03 Apr 2017, 23:31

Additional layers of https and ssh security

After moving to the new blog host and scoring only a B on the SSL report, I wanted to make sure I was doing everything I could do secure the server from exploits. Part of the reason for moving was exactly that - increased security! On my journey to improve the score, I learned a fair bit about SSL, server and browser based attacks, and how to mitigate them.

I also did a bit of digging into how to secure my personal connection to the VPS over ssh. I’ll cover some information on that at the end of this post.

Weakness is unacceptable

Turns out that by default, nginx allows weaker versions of cryptographic technology that can be more easily penetrated by nefarious users. Specifically, an attacker can eventually intercept traffic between a browser and server. More reading, including a technical paper and mitigation, can be found here.

For now, we’ll focus on mitigation. Luckily enough, the same site has some information for sysadmins. Let’s get started.

Generating a better DH group

The above group is convinced that state-level actors are capable of penetrating 1024-bit groups. It wasn’t clear whether that is by sheer computing power or exploits. Nevertheless, the group recommends using at least a 2048-bit length group.

I figured that doubling wouldn’t hurt anything, so chose 4096 bits as the length. Running this command generates the .pem file we need to give to nginx.

openssl dhparam -out dhparams.pem 4096
sudo mv dhparams.pem /path/inside/your/jail

While we’re editing nginx configuration, I’ll also suggest that you enable Strict Transport Security (HSTS). It is helpful in preventing the same encryption downgrade attacks.

I added both HSTS and dhparams info to the nginx configuration file in the jail I created before. Mostly taken straight from their sysadmin suggestion page:

ssl_protocols TLSv1 TLSv1.1 TLSv1.2;
ssl_session_timeout 1d;
ssl_session_cache shared:SSL:50m;
add_header Strict-Transport-Security "max-age=31536000";


ssl_prefer_server_ciphers on;
ssl_dhparam /path/inside/your/jail/dhparams.pem;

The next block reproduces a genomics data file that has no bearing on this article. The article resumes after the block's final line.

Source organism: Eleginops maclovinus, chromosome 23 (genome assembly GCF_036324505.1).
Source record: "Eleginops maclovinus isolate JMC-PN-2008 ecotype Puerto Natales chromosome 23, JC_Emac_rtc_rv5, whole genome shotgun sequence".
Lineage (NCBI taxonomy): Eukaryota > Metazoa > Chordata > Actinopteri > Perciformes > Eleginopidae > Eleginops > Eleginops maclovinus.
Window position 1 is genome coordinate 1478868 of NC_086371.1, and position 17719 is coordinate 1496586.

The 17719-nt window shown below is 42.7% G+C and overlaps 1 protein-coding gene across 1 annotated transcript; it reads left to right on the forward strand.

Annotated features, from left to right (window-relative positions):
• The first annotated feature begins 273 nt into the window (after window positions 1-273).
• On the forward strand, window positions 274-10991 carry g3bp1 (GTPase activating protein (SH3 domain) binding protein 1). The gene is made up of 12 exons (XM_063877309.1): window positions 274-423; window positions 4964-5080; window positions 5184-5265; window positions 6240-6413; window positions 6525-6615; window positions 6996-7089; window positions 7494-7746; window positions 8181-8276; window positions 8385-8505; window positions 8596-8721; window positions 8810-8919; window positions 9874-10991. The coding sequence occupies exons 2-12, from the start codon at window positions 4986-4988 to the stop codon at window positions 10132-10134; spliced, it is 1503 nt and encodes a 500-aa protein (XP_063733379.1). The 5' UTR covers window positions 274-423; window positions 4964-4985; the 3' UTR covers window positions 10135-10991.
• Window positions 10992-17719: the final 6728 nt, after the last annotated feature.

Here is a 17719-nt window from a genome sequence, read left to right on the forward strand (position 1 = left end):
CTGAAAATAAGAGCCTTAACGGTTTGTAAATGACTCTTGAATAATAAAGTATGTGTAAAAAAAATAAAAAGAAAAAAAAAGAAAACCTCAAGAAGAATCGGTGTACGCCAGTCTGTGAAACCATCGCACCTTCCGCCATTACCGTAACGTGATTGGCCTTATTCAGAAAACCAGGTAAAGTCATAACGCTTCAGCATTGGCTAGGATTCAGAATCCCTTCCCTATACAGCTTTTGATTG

Afterwards, restart nginx:

sudo service nginx reload

This was enough to get me to an A+ on the SSL test. Skeptical readers can run it themselves. Again, I’m not entirely sure how well qualified they are to give that grade - but as long as the grade is improving, things can’t be getting worse… right?

Hardening ssh

Now that the https part of the server was mitigated against most attacks, I wanted to see if there was anything I was missing on the ssh side of things. Knowing that OpenSSL is basically full of vulnerabilities and odd nuggets (here’s one of the latest ones I’ve seen), I figured the defaults weren’t good enough. And, according to at least one guy on the ‘net, I was right!

The information there is great. There’s also a very brief justification for most of the changes, enough to satisfy a sysadmin without needing a ton of security background. Those paying attention will notice the same information about weaknesses in DH that was covered earlier, in the https part of the post.

A small note: in the section about enabling Protocol 2, you’ll be asked to accept the new fingerprint (as the blog says). Even if you skip this step, however, you’ll likely be asked to accept the new fingerprint. The scary warning that pops up might make you think your server has been compromised, but it’s just using the ED25519 keys instead of the old, normally RSA keys.

That’s not to guaranteed your server wasn’t compromised, of course, but you’re probably fine if it happened in between updating your configuration.

Other avenues

Right now I can’t add too much to the linked resources, due to time constraints. I think a few things left unsaid, such as port knocking, are also worth considering. I’m considering adding that to my setup - expect a future blog post on its pros and cons to come.